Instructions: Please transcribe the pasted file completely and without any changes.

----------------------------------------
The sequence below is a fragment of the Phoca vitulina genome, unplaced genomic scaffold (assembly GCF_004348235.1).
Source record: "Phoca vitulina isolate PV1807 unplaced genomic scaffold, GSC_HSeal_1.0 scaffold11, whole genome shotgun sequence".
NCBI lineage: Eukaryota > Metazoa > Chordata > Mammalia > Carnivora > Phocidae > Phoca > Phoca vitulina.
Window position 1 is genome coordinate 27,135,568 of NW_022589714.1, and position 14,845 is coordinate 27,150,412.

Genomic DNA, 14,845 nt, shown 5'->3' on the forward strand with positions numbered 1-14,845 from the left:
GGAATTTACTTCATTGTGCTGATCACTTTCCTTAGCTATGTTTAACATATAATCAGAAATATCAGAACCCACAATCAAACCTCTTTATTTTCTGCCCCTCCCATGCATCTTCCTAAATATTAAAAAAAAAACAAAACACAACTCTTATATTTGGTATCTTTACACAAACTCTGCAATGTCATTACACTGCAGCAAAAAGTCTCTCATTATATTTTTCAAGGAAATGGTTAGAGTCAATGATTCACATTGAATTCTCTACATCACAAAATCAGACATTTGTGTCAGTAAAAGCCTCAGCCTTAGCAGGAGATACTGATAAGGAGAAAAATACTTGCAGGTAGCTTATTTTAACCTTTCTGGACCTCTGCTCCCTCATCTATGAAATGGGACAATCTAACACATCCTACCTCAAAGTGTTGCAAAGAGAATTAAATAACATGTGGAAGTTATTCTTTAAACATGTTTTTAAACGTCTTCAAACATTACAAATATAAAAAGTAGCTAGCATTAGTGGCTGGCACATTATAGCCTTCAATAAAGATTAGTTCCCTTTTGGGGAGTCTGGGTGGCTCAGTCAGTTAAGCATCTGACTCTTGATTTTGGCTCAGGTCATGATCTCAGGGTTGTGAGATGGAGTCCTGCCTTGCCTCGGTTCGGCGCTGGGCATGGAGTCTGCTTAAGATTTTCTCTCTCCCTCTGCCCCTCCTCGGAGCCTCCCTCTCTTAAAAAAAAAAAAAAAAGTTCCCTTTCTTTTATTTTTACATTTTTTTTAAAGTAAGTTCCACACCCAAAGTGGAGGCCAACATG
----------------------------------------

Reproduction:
The sequence below is a fragment of the Phoca vitulina genome, unplaced genomic scaffold (assembly GCF_004348235.1).
Source record: "Phoca vitulina isolate PV1807 unplaced genomic scaffold, GSC_HSeal_1.0 scaffold11, whole genome shotgun sequence".
NCBI lineage: Eukaryota > Metazoa > Chordata > Mammalia > Carnivora > Phocidae > Phoca > Phoca vitulina.
Window position 1 is genome coordinate 27,135,568 of NW_022589714.1, and position 14,845 is coordinate 27,150,412.

Genomic DNA, 14,845 nt, shown 5'->3' on the forward strand with positions numbered 1-14,845 from the left:
GGAATTTACTTCATTGTGCTGATCACTTTCCTTAGCTATGTTTAACATATAATCAGAAATATCAGAACCCACAATCAAACCTCTTTATTTTCTGCCCCTCCCATGCATCTTCCTAAATATTAAAAAAAAAACAAAACACAACTCTTATATTTGGTATCTTTACACAAACTCTGCAATGTCATTACACTGCAGCAAAAAGTCTCTCATTATATTTTTCAAGGAAATGGTTAGAGTCAATGATTCACATTGAATTCTCTACATCACAAAATCAGACATTTGTGTCAGTAAAAGCCTCAGCCTTAGCAGGAGATACTGATAAGGAGAAAAATACTTGCAGGTAGCTTATTTTAACCTTTCTGGACCTCTGCTCCCTCATCTATGAAATGGGACAATCTAACACATCCTACCTCAAAGTGTTGCAAAGAGAATTAAATAACATGTGGAAGTTATTCTTTAAACATGTTTTTAAACGTCTTCAAACATTACAAATATAAAAAGTAGCTAGCATTAGTGGCTGGCACATTATAGCCTTCAATAAAGATTAGTTCCCTTTTGGGGAGTCTGGGTGGCTCAGTCAGTTAAGCATCTGACTCTTGATTTTGGCTCAGGTCATGATCTCAGGGTTGTGAGATGGAGTCCTGCCTTGCCTCGGTTCGGCGCTGGGCATGGAGTCTGCTTAAGATTTTCTCTCTCCCTCTGCCCCTCCTCGGAGCCTCCCTCTCTTAAAAAAAAAAAAAAAAGTTCCCTTTCTTTTATTTTTACATTTTTTTTAAAGTAAGTTCCACACCCAAAGTGGAGGCCAACATG